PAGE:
Department of Energy Argonne National Laboratory Office of Science NEWTON's Homepage NEWTON's Homepage
NEWTON, Ask A Scientist!
NEWTON Home Page NEWTON Teachers Visit Our Archives Ask A Question How To Ask A Question Question of the Week Our Expert Scientists Volunteer at NEWTON! Frequently Asked Questions Referencing NEWTON About NEWTON About Ask A Scientist Education At Argonne Thunder and Lightning
Name: Wildman Jackson
Status: Other
Age: N/A
Location: N/A
Country: N/A
Date: N/A 


Question:
I have heard that when you hear thunder, you can count seconds, and every seven seconds represents a mile in distance of the storm from yourself. Is this an accurate measurement? Has anyone actually calculated how to tell how far a lightning bolt has struck from himself by counting seconds?



Replies:
If you assume that the lightning and thunder occur at the same instant, then you can calculate distance by measuring the time that it takes to hear the thunder. Just multiply time that it takes by the velocity of sound in air and you will get the distance that the sound has traveled. (the velocity of sound in dry air at 25 C is equal to 346.29 m/sec. However the velocity will vary with humidity and temperature). Bon computite.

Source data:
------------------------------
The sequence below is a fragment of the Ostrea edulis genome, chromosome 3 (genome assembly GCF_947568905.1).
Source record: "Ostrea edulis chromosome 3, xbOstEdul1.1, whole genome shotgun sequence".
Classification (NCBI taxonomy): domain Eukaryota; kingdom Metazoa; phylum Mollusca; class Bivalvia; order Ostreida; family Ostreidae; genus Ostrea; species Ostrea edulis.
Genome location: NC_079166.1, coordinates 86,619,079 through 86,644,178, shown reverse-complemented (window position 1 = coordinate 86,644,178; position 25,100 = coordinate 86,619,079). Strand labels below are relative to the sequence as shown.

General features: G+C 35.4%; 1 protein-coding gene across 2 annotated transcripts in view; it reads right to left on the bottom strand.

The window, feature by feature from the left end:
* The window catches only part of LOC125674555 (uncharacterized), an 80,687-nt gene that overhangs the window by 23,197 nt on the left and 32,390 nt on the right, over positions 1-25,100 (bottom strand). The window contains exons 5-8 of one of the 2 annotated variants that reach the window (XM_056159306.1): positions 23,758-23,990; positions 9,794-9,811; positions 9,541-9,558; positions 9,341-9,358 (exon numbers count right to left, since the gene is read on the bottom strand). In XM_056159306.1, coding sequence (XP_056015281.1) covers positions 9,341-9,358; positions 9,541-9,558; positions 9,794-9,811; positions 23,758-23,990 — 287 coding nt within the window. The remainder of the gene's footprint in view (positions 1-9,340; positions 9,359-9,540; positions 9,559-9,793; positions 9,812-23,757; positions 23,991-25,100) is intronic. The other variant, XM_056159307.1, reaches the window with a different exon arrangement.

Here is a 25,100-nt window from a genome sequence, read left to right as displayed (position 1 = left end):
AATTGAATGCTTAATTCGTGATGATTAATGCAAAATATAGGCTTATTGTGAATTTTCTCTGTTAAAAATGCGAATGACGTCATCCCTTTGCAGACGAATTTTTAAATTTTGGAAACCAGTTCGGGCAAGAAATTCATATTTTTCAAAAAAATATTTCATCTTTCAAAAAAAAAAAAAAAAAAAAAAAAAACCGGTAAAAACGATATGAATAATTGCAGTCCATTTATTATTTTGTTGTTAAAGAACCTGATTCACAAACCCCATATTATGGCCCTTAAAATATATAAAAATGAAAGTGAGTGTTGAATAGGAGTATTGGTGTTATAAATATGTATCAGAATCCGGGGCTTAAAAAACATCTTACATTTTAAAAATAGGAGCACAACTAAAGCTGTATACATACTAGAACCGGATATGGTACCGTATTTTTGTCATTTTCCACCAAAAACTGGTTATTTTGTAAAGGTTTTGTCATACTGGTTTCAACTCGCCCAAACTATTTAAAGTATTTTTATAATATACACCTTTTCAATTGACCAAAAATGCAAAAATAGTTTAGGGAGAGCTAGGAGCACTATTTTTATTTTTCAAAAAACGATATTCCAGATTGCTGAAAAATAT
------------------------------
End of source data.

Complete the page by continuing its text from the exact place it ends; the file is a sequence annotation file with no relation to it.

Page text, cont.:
Woodford


This is true because of the laws of physics. The speed of light is so fast that you see the lightning flash instantly (it only takes sunlight 8 minutes to travel all the way to Earth). But sound moves much slower. We know the speed of sound (see last reply) so speed x time = distance. Sound travels 1 mile in about five seconds and one kilometer in three seconds. "Heat lightning" is lightning from a thunderstorm that is so far away that the sound never reaches your ears.

Mark Fernau



Click here to return to the Environmental Science

NEWTON is an electronic community for Science, Math, and Computer Science K-12 Educators, sponsored and operated by Argonne National Laboratory's Educational Programs, Andrew Skipor, Ph.D., Head of Educational Programs.

For assistance with NEWTON contact a System Operator (help@newton.dep.anl.gov), or at Argonne's Educational Programs

NEWTON AND ASK A SCIENTIST
Educational Programs
Building 360
9700 S. Cass Ave.
Argonne, Illinois
60439-4845, USA
Update: June 2012
Weclome To Newton

Argonne National Laboratory